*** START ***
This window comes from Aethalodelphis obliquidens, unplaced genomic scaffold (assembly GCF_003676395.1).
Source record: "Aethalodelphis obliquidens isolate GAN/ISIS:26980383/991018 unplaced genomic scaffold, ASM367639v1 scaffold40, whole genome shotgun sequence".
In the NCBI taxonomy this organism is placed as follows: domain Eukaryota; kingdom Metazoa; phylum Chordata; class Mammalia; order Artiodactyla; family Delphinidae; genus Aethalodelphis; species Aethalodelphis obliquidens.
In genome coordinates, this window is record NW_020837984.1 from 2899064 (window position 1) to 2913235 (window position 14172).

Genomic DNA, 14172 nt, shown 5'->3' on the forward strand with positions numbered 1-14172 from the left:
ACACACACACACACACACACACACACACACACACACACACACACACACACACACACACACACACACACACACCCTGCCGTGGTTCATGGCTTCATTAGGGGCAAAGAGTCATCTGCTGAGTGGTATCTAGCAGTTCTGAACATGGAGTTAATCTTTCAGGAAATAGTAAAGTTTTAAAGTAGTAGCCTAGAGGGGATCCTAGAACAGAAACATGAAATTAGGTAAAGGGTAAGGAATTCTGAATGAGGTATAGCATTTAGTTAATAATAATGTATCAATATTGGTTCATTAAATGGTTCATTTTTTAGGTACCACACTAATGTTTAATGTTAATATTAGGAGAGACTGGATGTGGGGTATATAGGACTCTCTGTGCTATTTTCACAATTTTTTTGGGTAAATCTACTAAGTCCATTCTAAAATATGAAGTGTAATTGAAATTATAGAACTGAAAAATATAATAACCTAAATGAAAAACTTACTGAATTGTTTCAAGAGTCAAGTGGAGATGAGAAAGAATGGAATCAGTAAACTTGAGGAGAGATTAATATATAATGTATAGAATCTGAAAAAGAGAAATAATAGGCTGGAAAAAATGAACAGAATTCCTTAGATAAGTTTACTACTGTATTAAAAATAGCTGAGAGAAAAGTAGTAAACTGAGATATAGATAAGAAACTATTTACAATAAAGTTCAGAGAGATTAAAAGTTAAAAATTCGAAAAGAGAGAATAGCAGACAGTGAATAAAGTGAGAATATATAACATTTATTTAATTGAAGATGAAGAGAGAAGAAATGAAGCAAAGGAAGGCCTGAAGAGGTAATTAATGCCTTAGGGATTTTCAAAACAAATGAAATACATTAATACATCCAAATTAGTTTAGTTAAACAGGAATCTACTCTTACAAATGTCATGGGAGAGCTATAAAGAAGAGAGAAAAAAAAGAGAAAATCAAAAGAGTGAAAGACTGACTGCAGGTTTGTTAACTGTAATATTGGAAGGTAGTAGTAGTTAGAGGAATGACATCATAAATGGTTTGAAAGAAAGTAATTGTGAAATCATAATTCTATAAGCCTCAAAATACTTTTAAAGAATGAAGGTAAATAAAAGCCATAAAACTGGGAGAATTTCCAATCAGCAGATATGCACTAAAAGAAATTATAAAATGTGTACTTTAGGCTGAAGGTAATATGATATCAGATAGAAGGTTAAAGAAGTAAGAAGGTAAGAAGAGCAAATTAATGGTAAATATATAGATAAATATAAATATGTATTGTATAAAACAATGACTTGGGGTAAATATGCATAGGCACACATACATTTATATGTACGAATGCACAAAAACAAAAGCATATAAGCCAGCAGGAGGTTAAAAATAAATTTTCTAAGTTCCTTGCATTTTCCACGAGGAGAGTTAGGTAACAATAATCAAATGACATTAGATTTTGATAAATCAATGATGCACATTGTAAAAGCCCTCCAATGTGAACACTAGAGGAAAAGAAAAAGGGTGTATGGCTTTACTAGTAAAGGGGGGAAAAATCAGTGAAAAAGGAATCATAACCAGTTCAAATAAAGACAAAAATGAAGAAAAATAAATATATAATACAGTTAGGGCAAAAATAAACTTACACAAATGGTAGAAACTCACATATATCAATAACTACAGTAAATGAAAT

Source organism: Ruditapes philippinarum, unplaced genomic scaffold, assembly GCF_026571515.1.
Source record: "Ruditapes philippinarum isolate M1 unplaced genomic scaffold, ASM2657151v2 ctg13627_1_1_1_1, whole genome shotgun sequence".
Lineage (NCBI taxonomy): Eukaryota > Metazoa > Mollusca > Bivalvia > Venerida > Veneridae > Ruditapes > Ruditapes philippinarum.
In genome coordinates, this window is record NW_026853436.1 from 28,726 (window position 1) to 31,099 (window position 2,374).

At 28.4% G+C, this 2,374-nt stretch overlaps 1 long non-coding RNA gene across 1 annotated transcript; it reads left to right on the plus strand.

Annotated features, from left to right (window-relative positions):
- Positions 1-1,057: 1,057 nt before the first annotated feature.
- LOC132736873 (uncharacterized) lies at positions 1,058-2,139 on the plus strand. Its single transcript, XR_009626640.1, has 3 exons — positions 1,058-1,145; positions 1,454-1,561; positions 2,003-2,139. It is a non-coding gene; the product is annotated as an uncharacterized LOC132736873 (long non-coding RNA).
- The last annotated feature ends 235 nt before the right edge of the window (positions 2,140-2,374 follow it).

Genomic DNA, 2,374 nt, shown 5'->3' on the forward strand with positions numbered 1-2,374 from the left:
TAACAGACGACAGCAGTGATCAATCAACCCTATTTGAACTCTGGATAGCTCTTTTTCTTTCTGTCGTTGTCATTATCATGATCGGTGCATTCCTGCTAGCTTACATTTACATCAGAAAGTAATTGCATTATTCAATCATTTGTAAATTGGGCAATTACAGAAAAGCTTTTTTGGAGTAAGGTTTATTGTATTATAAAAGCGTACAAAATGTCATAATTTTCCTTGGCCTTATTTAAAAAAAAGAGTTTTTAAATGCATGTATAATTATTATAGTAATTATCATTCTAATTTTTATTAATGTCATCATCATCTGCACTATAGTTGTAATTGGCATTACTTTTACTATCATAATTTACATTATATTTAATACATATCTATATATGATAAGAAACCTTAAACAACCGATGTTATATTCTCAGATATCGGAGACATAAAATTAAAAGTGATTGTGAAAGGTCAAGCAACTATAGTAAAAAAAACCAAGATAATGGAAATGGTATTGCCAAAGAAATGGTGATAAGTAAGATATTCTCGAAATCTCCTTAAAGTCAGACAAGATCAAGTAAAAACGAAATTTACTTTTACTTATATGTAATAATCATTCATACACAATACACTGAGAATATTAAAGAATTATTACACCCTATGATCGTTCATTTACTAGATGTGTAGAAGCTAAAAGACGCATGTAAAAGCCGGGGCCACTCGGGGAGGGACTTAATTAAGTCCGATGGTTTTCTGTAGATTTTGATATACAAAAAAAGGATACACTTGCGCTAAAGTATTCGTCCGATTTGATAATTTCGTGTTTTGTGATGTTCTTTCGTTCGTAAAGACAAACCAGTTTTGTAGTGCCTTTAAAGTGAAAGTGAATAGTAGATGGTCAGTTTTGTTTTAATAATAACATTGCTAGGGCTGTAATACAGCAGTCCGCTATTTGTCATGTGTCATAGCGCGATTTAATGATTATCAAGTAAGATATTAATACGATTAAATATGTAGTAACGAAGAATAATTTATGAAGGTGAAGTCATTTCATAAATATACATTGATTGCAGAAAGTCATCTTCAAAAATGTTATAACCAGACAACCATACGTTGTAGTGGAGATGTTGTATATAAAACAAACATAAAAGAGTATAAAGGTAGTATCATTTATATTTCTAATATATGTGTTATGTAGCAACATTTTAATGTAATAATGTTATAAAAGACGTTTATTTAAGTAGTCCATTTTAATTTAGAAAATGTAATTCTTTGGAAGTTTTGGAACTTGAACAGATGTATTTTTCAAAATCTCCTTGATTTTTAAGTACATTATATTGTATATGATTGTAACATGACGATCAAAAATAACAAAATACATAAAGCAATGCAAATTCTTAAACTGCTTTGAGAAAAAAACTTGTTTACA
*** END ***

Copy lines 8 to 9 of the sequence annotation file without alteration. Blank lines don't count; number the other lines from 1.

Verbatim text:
Source record: "Ruditapes philippinarum isolate M1 unplaced genomic scaffold, ASM2657151v2 ctg13627_1_1_1_1, whole genome shotgun sequence".
Lineage (NCBI taxonomy): Eukaryota > Metazoa > Mollusca > Bivalvia > Venerida > Veneridae > Ruditapes > Ruditapes philippinarum.